UNICEF Resident Rep. Says Gambia Faces Learning Crisis


Which Could Jeopardize Country’s Development If Unaddressed

By Ndey Sowe

Gordon Jonathan Lewis, the UNICEF Gambia Representative, said like most developing countries, the Gambia faces a learning crisis which if left unaddressed, could jeopardize the country’s development.

“We must urgently reverse the situation by investing in an education that builds basic reading, writing and math skills, as well as competencies in problem solving and critical thinking that young people need, to be productive. We must invest in building the skills of teachers and motivate them to teach more effectively,” Lewis indicated.

Gordon Jonathan Lewis made these remarks as part of activities marking 75 anniversary, when the world came together to create the UN Children’s Agency to support and secure the lives of children affected by World War II.

UNICEF which was founded on the principle that no child, no matter who they are or where they come from, should not be subjected to violence, abuse or neglect, is committed to galvanize efforts to build a world where every child can survive, thrive and reach their full potential.

And for 75 years, UNICEF has stayed true to this cause, and has championed child rights in the Gambia and around the world for decades.

‘‘As we celebrate this historic milestone, we are also reminded of the promise we made to children 32 years ago, when the world adopted the Convention on the Rights of the Child.  In ratifying the Convention, the Gambia committed itself to put the best interests of children first in everything it does.  Children and young people are Gambia’s most treasured resource and they will lead the next generation that will usher in change and build the future that every Gambian aspires,” Lewis stated.

Building that future he said, requires urgent action by the Government and its partners and the local communities, to improve the quality of education, make vaccines available for every child, invest more in the mental health of children and young people and scale up efforts to address climate crisis; stressing that with more than 78% of primary school-age children in School, Gambia has made gains in making education accessible to children across the country. However, he also added that for many children, being in school does not equal to learning.  

Lewis said making vaccines available and accessible to every child helps protect them against diseases such as measles, polio and smallpox, and enables them to grow healthier and perform better in school.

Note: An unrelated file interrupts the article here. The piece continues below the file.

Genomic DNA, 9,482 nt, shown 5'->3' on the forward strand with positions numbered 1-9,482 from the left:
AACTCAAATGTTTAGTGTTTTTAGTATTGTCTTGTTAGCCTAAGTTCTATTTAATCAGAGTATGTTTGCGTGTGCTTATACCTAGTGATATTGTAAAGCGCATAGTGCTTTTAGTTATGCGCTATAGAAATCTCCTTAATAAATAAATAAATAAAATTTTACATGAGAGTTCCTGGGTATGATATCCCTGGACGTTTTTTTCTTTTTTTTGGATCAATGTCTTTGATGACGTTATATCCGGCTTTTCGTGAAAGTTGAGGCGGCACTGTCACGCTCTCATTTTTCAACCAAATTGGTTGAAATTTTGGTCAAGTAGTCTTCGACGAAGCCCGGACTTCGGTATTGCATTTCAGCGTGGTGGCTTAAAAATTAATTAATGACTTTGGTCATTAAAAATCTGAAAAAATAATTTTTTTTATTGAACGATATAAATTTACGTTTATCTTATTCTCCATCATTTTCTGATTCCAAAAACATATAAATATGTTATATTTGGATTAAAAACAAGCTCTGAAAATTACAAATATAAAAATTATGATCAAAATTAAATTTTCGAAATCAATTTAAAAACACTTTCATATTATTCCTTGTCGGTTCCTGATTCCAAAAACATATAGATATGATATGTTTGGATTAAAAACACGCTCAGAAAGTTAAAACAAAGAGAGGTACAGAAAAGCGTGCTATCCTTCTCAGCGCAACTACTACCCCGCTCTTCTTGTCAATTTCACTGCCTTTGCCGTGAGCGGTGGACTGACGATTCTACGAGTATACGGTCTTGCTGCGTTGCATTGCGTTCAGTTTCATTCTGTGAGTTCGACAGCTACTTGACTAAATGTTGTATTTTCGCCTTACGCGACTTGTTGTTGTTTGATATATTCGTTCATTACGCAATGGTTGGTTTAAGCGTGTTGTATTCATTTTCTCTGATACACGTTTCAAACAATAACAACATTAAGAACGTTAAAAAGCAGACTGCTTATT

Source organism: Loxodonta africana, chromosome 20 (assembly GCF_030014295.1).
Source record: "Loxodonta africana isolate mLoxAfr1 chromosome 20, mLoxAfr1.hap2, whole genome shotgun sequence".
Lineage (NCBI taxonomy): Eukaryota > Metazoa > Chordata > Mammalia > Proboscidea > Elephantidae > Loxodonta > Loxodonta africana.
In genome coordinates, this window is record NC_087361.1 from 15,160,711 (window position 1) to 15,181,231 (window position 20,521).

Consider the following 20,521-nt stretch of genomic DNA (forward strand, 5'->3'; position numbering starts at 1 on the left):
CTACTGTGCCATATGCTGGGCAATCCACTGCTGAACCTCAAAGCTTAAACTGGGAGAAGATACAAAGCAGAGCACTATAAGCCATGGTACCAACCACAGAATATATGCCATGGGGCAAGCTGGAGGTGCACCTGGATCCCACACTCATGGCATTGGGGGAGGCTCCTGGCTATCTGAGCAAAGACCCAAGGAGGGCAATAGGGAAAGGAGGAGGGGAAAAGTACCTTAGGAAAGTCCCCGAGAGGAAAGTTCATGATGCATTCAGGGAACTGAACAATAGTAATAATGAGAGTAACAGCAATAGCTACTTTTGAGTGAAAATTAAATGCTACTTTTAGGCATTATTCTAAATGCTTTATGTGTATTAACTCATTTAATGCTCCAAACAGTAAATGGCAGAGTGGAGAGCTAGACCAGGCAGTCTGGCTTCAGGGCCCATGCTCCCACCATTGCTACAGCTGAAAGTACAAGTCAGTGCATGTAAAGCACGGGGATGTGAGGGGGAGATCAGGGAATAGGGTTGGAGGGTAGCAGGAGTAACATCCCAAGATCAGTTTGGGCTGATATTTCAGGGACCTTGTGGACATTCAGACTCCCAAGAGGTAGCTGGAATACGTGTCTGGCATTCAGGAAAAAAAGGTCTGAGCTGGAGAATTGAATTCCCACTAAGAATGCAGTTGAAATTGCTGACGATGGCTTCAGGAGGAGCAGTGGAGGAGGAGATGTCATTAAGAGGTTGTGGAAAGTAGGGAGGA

“The Gambia has an impressive vaccination record and we must work together to sustain it. We must invest more in the procurement of vaccines, improve cold chain facilities and combat misinformation that is driving vaccine hesitancy. In tandem, we must do more to reduce wasting and stunting among young children and scale up programs and policies that guarantee the nutritional health of every child,” he said.

He said digital technologies are revolutionising the way children communicate, learn and socialise, adding that many children and young people view staying online as huge risks. Lewis said 84% of respondents in a recent U-Report poll, “think online sexual harassment and bullying is a problem for children and young people in the Gambia”; that yet, even beyond the digital platforms, children and young people are increasingly becoming anxious about the future.  

“It is time to protect and care for children’s mental health and to integrate their mental health into primary health care. This must be accompanied by a strong policy framework that ensures all children live free of violence, abuse and exploitation,” he said.

In another U-Report poll, close to 50% of young people in the Gambia, said rains and floods were the biggest climate change related challenges that their communities faced, and 50% said that reduced food production was the biggest threat to their livelihoods. He said this is strong evidence that the climate crisis will be a permanent feature in the lives of Gambian children if urgent action is not taken.  

“It is time to address the climate crisis, scale up investments in climate adaptation and resilience, and strengthen children and young people’s participation in climate decisions. So, on and beyond our 75th anniversary, our promise to every child is to never give up on you; to continue listening to you and to provide you with the platform to amplify your voices and to demand the protection and fulfillment of your rights. In upholding our promise to you, we will never give up,” Lewis vows.